Engineering Science with specialization in Tribo Materials; Engineering Science with specialization in Materials Science
Identifiers
urn:nbn:se:uu:diva-173681 (URN)10.4271/2012-01-0546 (DOI)
Available from: 2012-05-02 Created: 2012-05-02 Last updated: 2014-01-07Bibliographically approved
5. Comparison and analysis of protective tribofilms found on heavy duty exhaust valves from field service and made in test rig
Open this publication in new window or tab >>Comparison and analysis of protective tribofilms found on heavy duty exhaust valves from field service and made in test rig
2013 (English)In: Wear, ISSN 0043-1648, E-ISSN 1873-2577, Vol. 302, no 1-2 SI, 1351-1359 p.Article in journal (Refereed) Published
Abstract [en]

Increasing demands from environmental legislations are changing the conditions that the valve system is exposed to in heavy duty engines. Increased pressures, higher temperatures and lower amounts of particulates which can build up a protective film are some of the increasing challenges which the system has to endure. Thick protective tribofilms found on heavy duty exhaust valve surfaces have been analysed with SEM, TEM, EFTEM, STEM-EDS, Nano-indenter and XPS in order to get a better understanding for the tribofilms properties. Two analysed samples are presented in this paper, from a field service truck and another from atest rig which uses vaporised engine oil to simulate the particle flow. The tribofilms are built upfrom several layers with varying compositions. Most of the material originates from oil additives, but also metallic oxides and other carbon compounds produced in the combustion system. The similarities between the rig generated tribofilm and the tribofilm found on the field tested valve verify the test rig behaviour and opens up for realistic wear testing where the importance ofthe protective tribofilm can be investigated in detail that is not possible in motor tests. 

Place, publisher, year, edition, pages
Elsevier, 2013
National Category
Tribology
Research subject
Engineering Science with specialization in Tribo Materials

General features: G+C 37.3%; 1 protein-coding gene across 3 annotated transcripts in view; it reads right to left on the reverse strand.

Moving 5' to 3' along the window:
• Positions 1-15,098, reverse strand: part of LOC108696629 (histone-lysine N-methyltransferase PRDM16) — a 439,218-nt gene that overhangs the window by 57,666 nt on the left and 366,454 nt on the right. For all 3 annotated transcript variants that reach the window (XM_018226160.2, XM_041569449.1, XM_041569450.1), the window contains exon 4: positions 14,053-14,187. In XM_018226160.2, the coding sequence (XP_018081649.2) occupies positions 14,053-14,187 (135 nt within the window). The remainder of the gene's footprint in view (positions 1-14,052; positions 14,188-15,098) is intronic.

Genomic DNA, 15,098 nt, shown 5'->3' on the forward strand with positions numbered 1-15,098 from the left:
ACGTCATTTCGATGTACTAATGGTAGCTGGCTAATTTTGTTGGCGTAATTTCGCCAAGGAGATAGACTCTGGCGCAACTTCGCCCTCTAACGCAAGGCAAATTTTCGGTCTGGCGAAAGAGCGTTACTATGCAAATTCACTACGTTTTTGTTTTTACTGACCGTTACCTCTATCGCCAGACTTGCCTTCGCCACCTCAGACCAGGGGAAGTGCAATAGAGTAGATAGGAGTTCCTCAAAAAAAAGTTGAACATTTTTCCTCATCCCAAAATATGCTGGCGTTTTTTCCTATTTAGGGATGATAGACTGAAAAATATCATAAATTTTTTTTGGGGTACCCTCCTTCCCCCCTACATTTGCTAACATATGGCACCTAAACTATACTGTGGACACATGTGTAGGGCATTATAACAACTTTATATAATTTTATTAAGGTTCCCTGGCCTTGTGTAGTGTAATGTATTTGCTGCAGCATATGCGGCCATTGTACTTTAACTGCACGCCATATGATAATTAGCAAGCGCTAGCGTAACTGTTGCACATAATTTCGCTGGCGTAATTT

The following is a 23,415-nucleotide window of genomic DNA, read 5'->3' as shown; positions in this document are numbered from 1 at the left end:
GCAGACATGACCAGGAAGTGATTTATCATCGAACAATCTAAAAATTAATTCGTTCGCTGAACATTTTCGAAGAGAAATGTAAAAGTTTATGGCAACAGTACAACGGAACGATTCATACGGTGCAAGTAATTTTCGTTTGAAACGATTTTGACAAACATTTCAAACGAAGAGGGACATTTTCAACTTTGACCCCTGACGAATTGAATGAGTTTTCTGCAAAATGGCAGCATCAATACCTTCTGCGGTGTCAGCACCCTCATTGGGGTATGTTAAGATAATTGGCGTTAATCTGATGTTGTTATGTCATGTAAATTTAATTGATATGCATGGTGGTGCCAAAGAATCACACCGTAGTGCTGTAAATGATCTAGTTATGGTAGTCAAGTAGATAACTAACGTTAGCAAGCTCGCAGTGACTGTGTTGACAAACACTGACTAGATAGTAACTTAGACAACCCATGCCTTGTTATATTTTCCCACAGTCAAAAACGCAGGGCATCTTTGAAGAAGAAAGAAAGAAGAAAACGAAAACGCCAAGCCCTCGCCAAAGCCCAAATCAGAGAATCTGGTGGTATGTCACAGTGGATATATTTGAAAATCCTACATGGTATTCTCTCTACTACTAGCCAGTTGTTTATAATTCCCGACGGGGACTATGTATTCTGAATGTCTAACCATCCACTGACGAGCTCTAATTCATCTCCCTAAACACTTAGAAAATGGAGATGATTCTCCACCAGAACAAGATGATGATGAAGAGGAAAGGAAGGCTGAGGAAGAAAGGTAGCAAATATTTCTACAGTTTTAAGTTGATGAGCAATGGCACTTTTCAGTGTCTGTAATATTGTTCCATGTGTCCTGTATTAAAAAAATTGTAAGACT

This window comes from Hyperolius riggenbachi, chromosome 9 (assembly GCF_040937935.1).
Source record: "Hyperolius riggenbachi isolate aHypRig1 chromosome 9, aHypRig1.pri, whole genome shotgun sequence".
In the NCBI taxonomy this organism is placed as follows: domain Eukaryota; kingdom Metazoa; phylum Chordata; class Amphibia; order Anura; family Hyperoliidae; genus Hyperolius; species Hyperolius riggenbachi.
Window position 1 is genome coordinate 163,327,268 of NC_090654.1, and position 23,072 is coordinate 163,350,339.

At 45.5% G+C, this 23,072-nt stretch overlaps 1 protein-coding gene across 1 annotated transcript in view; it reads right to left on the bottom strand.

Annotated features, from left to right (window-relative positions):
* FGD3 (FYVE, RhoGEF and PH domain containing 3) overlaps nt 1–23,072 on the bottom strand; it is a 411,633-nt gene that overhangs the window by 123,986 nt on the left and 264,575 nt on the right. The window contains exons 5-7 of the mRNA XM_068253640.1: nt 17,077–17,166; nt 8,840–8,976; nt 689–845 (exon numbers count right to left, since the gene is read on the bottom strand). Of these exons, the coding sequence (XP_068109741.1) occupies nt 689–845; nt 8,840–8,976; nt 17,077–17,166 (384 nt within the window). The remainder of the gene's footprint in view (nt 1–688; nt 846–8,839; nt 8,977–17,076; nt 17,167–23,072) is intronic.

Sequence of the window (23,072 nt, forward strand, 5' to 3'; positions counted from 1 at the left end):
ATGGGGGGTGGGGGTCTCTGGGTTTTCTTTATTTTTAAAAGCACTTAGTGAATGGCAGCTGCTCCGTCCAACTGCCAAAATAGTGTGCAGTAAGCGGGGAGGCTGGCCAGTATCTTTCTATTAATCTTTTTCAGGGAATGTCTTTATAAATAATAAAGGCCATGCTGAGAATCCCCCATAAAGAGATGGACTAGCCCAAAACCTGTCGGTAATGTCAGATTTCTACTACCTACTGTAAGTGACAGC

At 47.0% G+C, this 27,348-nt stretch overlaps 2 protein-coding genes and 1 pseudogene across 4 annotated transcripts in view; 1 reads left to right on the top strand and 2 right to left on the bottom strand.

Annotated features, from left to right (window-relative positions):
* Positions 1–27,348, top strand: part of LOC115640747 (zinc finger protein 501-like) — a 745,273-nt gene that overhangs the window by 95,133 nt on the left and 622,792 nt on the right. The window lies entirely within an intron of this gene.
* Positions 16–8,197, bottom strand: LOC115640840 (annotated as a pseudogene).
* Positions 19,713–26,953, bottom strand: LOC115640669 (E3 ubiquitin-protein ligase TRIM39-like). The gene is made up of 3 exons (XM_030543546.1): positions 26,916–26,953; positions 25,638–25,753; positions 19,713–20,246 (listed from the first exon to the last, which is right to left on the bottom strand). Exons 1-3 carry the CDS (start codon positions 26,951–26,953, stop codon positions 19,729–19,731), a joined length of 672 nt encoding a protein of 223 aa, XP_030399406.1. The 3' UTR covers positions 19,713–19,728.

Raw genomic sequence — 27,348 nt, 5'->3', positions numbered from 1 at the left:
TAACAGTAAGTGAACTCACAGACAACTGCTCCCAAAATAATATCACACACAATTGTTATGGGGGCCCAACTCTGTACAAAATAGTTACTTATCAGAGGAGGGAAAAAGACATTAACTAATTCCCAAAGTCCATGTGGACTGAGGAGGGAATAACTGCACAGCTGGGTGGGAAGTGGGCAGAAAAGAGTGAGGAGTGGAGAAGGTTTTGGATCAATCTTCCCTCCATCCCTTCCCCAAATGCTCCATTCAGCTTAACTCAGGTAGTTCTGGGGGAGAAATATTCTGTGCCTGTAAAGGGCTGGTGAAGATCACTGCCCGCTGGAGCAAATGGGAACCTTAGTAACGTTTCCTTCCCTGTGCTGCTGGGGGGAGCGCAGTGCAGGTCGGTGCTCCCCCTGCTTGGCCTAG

Identifiers
urn:nbn:se:uu:diva-201859 (URN)10.1016/j.wear.2013.01.061 (DOI)000322682800058 ()
Available from: 2013-06-17 Created: 2013-06-17 Last updated: 2017-12-06Bibliographically approved
6. The importance of oil and particle flow for exhaust valve wear - An experimental study
Open this publication in new window or tab >>The importance of oil and particle flow for exhaust valve wear - An experimental study
2014 (English)In: Tribology International, ISSN 0301-679X, E-ISSN 1879-2464, Vol. 69, 176-183 p.Article in journal (Refereed) Published
Abstract [en]

Oil residue particles have a large impact in protecting the sealing surfaces of heavy duty exhaust valves. To increase the understanding of the mechanism behind this, the wear behavior of exhaust valves subjected to a flow of hot air with controlled amounts of oil particles of three different compositions has been investigated. Air flow without addition of oil was used as a reference. The degree and mechanisms of surface damage proved to be sensitive to the test parameters. Residues from the oils containing additives proved to form protective tribofilms, while the oil without additives promoted agglomeration of wear debris on the sealing surfaces. The dry reference showed severe wear with debris scattered over the surfaces.

National Category
Tribology
Research subject
Engineering Science with specialization in Tribo Materials; Engineering Science with specialization in Materials Science
Identifiers
urn:nbn:se:uu:diva-204467 (URN)10.1016/j.triboint.2013.09.009 (DOI)000328183100020 ()
Available from: 2013-08-06 Created: 2013-08-06 Last updated: 2017-12-06Bibliographically approved